The use of third-party information in forensic assessments: a two-state comparison.
K. Heilbrun, B. Rosenfeld, J. Warren and S. Collins,
Bull. Amer. Acad. Psychiatry & the Law
22(3): 399-406, 1994.
There is virtually no research on the normative characteristics of forensic mental health assessment,
despite the significant increase in conceptual and empirical attention devoted to such assessment
within the last 10 years. The present study addressed this deficit by examining the use of third-party
information, a crucial component of forensic mental health assessment, by forensic clinicians in two
states: Florida (a total of 277 evaluations on the issues of competency to stand trial and sanity at the
time of the offense) and Virginia (316 evaluations addressing the same legal issues). Evaluations in
each state were performed in either a community or a hospital setting. Basic information about the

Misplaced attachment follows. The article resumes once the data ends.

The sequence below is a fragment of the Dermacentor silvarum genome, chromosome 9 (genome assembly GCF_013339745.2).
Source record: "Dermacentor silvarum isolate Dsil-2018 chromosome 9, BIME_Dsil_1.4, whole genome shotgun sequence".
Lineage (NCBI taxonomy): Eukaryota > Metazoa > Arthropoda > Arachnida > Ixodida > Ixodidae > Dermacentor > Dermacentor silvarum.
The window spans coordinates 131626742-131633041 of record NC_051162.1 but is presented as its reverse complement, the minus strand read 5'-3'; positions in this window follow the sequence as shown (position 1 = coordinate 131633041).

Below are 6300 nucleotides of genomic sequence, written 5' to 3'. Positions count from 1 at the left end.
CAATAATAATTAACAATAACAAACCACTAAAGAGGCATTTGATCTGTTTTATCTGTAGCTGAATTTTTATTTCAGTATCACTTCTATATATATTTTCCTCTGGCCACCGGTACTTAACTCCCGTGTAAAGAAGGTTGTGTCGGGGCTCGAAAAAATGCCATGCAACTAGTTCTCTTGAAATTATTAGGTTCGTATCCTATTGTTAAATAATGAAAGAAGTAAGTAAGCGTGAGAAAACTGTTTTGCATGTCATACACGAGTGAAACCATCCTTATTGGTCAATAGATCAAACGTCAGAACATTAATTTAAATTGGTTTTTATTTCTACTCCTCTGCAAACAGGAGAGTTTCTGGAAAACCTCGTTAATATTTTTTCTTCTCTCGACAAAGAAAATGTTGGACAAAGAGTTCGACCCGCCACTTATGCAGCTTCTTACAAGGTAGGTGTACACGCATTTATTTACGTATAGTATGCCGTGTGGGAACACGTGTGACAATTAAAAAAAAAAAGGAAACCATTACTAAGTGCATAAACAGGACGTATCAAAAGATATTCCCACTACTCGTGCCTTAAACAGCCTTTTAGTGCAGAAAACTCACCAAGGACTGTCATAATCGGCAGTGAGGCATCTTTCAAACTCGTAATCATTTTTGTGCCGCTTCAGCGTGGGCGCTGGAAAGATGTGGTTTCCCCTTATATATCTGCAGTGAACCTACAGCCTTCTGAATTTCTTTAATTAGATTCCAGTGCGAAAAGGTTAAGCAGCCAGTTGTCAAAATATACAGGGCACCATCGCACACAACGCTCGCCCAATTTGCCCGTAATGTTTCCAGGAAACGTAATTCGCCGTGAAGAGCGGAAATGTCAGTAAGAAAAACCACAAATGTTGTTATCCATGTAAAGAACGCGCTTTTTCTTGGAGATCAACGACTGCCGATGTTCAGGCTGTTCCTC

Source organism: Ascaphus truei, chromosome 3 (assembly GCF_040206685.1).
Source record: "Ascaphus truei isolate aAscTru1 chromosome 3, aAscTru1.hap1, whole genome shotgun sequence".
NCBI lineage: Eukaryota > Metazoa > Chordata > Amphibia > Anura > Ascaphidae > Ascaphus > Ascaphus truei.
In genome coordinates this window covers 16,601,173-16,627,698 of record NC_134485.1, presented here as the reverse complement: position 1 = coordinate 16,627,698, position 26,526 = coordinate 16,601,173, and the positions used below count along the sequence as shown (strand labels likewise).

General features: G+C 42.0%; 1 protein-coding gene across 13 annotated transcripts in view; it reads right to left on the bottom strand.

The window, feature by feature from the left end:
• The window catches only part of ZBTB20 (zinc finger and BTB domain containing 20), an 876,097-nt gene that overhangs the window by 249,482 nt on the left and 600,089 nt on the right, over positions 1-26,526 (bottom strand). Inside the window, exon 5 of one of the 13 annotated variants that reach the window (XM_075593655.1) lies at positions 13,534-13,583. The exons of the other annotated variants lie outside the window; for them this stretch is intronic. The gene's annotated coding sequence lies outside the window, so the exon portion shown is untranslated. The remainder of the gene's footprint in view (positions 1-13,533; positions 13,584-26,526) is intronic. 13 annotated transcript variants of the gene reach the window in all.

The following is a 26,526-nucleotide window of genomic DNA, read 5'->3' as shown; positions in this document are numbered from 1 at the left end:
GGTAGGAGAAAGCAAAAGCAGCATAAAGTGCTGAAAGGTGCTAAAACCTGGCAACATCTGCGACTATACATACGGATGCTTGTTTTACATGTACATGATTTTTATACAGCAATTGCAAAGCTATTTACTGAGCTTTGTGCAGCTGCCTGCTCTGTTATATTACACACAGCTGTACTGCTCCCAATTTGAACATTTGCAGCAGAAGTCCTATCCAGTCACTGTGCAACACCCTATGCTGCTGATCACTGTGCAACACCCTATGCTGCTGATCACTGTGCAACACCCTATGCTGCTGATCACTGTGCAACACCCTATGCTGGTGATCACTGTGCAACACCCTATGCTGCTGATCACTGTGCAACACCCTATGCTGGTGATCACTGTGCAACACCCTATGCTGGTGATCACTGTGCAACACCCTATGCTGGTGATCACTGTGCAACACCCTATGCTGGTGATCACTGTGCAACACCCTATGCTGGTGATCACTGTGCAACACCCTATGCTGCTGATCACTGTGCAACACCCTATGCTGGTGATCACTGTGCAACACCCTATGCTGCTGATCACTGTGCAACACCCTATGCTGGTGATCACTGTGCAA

offense, records of prior mental health evaluation or treatment, and specific statements by victims
or witnesses were the variables examined comprising "third-party information" in this study. More
than three fourths of all evaluations across states and settings incorporated this information. There
was less consistency in the use of mental health records and victim/witness statements, with
significant differences observed across settings and states. Results are discussed in light of potential
influences of state, setting, and study methodology.